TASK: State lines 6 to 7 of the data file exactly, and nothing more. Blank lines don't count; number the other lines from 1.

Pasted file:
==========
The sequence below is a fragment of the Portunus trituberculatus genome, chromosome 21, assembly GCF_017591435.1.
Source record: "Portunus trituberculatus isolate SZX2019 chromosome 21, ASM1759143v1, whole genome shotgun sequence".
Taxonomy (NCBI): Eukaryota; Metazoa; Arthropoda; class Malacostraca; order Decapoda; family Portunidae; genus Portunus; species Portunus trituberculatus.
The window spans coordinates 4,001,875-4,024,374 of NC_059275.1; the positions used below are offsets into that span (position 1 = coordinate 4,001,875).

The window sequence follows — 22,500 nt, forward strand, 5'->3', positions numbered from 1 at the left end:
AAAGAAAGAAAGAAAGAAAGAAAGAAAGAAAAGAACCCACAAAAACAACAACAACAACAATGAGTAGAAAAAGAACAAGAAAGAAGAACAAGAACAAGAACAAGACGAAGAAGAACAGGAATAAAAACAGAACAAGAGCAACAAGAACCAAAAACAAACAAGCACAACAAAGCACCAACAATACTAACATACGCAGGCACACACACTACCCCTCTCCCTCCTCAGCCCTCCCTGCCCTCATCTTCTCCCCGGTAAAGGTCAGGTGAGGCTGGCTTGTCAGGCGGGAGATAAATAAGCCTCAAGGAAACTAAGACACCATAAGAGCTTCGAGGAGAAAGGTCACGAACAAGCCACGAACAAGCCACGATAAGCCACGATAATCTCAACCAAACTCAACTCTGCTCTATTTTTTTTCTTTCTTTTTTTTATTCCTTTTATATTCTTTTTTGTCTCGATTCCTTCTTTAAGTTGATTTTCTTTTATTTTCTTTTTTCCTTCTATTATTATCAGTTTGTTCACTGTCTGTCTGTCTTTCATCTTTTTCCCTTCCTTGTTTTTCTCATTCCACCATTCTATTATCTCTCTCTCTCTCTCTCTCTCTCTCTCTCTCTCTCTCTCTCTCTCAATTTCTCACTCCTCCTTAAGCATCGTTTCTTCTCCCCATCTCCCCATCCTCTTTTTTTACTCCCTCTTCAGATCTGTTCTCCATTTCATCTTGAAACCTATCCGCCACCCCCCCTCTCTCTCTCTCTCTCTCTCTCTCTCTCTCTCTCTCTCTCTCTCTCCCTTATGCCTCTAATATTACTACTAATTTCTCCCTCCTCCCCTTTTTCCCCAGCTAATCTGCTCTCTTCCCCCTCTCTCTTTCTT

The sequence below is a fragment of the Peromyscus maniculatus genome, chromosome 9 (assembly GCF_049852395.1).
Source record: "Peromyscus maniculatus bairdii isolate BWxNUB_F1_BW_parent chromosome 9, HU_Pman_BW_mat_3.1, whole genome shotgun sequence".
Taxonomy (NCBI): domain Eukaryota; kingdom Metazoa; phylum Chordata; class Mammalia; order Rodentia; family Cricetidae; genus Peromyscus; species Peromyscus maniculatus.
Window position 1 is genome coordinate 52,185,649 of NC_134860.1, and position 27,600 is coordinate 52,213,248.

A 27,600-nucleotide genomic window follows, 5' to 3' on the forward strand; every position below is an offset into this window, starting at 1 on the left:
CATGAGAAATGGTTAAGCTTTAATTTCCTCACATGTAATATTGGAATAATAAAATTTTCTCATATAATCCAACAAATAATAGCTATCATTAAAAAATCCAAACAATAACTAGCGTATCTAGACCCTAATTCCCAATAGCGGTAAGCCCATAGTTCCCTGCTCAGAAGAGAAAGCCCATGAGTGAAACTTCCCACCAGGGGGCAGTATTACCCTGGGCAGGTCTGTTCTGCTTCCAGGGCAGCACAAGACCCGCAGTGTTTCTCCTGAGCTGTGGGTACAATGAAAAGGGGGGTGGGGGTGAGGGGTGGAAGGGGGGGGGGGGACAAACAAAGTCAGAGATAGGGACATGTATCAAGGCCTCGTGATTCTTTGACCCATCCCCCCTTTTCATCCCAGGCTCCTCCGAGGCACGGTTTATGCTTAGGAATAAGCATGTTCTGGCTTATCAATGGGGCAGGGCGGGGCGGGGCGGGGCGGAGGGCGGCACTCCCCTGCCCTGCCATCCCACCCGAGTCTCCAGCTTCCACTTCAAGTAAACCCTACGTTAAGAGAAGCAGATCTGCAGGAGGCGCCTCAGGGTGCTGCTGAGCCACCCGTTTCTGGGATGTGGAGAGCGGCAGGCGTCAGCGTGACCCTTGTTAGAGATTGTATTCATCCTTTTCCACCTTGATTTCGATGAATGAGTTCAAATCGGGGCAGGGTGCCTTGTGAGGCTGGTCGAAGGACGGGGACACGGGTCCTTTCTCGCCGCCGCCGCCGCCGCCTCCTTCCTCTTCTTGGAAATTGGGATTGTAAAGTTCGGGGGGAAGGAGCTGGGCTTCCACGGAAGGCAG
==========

AAAGAAAGAAAGAAAGAAAGAAAGAAAGAAAAGAACCCACAAAAACAACAACAACAACAATGAGTAGAAAAAGAACAAGAAAGAAGAACAAGAACAAGAACAAGACGAAGAAGAACAGGAATAAAAACAGAACAAGAGCAACAAGAACCAAAAACAAACAAGCACAACAAAGCACCAACAATACTAACATACGCAGGCACACACACTACCCCTCTCCCTCCTCAGCCCTCCCTGCCCTCATCTTCTCCCCGGTAAAGGTCAGGTGAGGCTGGCTTGTCAGGCGGGAGATAAATAAGCCTCAAGGAAACTAAGACACCATAAGAGCTTCGAGGAGAAAGGTCACGAACAAGCCACGAACAAGCCACGATAAGCCACGATAATCTCAACCAAACTCAACTCTGCTCTATTTTTTTTCTTTCTTTTTTTTATTCCTTTTATATTCTTTTTTGTCTCGATTCCTTCTTTAAGTTGATTTTCTTTTATTTTCTTTTTTCCTTCTATTATTATCAGTTTGTTCACTGTCTGTCTGTCTTTCATCTTTTTCCCTTCCTTGTTTTTCTCATTCCACCATTCTATTATCTCTCTCTCTCTCTCTCTCTCTCTCTCTCTCTCTCTCTCTCTCTCAATTTCTCACTCCTCCTTAAGCATCGTTTCTTCTCCCCATCTCCCCATCCTCTTTTTTTACTCCCTCTTCAGATCTGTTCTCCATTTCATCTTGAAACCTATCCGCCACCCCCCCTCTCTCTCTCTCTCTCTCTCTCTCTCTCTCTCTCTCTCTCTCTCTCCCTTATGCCTCTAATATTACTACTAATTTCTCCCTCCTCCCCTTTTTCCCCAGCTAATCTGCTCTCTTCCCCCTCTCTCTTTCTT

The sequence below is a fragment of the Peromyscus maniculatus genome, chromosome 9 (assembly GCF_049852395.1).